PSEB Solutions for Class 10 Science Chapter 15 Our Environment

PSEB Solutions for Class 10 Science Chapter 15 Our Environment

PSEB 10th Class Science Chapter 15 Our Environment

→ A biotic community survives in an environment entirely by materials and energy provided by its environment.

→ The environment is the sum total of all external conditions and influences that affect the life and development of an organism, i.e., the environment includes all the physical or abiotic and biological or biotic factors.

→ The ecosystem is defined as the interaction between the physical environment and the biotic community.

→ An ecosystem is a unit of the environment that can be identified and studied. The term ‘Ecosystem’ was coined by Sir Arthur Tansley (1935).

→ The various components of an ecosystem are interdependent.

→ An ecosystem can be natural or artificial, small or large, and temporary or stable. An ecosystem has a defined organization having two structural components i. e. biotic and abiotic.

→ The ecosystem may vary in sizes such as a small pond or a large forest or ocean.

→ Two major categories of ecosystems are terrestrial and aquatic ecosystems.

→ Its functional components include the volume and rate at which materials circulate and energy flow as well as the process of interaction between biotic and abiotic components.

→ The biotic components of any natural ecosystem comprise

  • producers
  • consumers (primary and secondary)
  • decomposers.

→ Both materials and energy enter the living world through the producers.

→ There is always a unidirectional flow of energy in a food chain.

→ We have an impact on our environment.

→ Different materials are cycled in the environment in separate biogeochemical cycles.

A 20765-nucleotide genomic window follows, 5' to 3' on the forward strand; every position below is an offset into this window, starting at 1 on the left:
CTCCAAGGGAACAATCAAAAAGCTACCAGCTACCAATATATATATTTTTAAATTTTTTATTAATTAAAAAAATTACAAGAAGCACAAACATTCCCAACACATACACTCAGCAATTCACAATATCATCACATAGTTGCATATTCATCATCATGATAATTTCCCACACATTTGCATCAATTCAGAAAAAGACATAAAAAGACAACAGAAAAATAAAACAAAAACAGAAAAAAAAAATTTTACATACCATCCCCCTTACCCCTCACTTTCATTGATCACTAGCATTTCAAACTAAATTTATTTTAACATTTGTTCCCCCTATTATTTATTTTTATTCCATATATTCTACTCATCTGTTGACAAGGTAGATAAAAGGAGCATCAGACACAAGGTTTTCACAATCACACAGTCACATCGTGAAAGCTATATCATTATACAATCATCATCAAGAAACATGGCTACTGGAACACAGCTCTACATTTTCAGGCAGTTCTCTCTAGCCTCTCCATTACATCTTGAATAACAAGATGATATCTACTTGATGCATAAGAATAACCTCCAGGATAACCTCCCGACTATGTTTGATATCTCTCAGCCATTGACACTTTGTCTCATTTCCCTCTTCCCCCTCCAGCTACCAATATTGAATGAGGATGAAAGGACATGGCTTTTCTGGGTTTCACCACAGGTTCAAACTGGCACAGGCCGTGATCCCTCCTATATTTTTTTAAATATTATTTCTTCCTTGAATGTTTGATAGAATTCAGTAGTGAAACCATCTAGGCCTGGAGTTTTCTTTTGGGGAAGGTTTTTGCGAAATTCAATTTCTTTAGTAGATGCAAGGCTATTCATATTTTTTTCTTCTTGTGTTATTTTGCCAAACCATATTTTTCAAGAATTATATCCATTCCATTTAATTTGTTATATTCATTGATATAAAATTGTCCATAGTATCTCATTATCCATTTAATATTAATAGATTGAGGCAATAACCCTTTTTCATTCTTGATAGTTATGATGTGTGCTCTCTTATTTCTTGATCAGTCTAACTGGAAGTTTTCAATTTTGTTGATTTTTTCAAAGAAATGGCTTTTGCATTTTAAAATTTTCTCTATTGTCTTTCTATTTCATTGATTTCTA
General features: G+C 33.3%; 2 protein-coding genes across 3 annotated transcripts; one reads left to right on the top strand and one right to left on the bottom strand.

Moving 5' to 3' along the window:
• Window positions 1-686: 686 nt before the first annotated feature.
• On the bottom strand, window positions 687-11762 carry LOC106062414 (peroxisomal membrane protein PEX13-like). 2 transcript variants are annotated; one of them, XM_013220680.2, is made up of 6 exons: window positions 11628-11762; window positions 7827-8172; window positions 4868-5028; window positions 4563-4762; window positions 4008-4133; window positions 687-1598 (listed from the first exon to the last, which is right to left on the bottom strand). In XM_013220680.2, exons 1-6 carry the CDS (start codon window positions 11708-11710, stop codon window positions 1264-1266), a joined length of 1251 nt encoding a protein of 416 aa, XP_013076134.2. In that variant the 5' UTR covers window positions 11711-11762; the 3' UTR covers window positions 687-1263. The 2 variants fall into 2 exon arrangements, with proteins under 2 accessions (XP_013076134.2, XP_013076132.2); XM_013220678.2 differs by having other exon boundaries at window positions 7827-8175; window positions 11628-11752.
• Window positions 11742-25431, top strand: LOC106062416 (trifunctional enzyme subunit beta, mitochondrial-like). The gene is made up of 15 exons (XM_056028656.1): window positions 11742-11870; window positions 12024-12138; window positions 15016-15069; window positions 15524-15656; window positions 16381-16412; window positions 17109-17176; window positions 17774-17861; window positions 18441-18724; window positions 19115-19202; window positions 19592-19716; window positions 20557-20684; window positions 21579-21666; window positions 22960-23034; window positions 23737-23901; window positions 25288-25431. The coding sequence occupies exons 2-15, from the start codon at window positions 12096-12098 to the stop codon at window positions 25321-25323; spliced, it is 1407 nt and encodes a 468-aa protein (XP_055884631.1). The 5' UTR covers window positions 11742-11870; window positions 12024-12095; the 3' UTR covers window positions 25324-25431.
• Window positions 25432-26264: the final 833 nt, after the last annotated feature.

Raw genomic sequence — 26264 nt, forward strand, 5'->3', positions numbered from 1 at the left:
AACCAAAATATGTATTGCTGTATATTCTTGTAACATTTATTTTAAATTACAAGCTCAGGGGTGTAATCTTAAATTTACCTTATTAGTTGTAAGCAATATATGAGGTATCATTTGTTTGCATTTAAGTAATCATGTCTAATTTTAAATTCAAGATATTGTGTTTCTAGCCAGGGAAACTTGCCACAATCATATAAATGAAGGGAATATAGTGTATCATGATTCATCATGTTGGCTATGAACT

→ In these cycles, essential nutrients change from one form to another.

→ Enzymes are always specific in their action.

→ Plastic can neither be decayed by micro-organisms nor by other dead organisms.

→ Those substances which can be decayed by micro-organisms are called biodegradable substances. And those which cannot be decayed are known as non-biodegradable substances.

→ The organisms like plants, animals, micro-organisms, human beings, and their physical surroundings interact with each other. They maintain a balance in nature.

→ Forest, ponds, and waterfalls are examples of natural ecosystems whereas gardens and fields are man-made artificial ecosystem.

→ All green plants and blue-green algae are called producers because they trap sunlight and prepare their own food.

→ All organisms directly or indirectly are dependent on producers for their survival.

→ Those organisms which are dependent on producers for food are called consumers.

→ Consumers mainly are of three types: herbivores, carnivores, or omnivores.

→ Various organisms are linked together for their food requirements and form a food chain.

→ Each step of a food chain forms a trophic level.

→ Autotrophs trap solar energy and transform it into chemical energy.

→ The green plants in the terrestrial ecosystems capture about 1% of the energy of sunlight and convert it into food energy.

→ Primary consumers change almost 10% of consumed food into organic matter.

→ A food chain basically consists of three or four levels.

→ The length and compressibility of food chains vary greatly.

→ Instead of a straight-line food chain, a branched relationship is developed. This branched-chain forms a web called a food web.

→ Many chemicals mix with soil and enter water bodies and become part of the food chain.

→ Non-biodegradable substances accumulate in our body which is called Bio-magnification.

→ The ozone layer protects us from ultraviolet rays coming from the sun towards the earth.

→ At higher levels of the atmosphere ozone (O3) is a product of UV radiation acting on oxygen (O2) molecules.

→ Chemicals like chlorofluorocarbons (CFCs) are responsible for the depletion of the ozone layer.

→ Improvements in our lifestyle have resulted in a greater amount of garbage.

→ Acid rain is the result of air pollution.

→ Global warming is due to the slow rise in the earth’s temperature due to an increase of CO2 concentration in the atmosphere.

→ Global warming can be stopped by cutting down the use of fossil fuels.

→ Wastes are of two types i.e. biodegradable and non-biodegradable waste.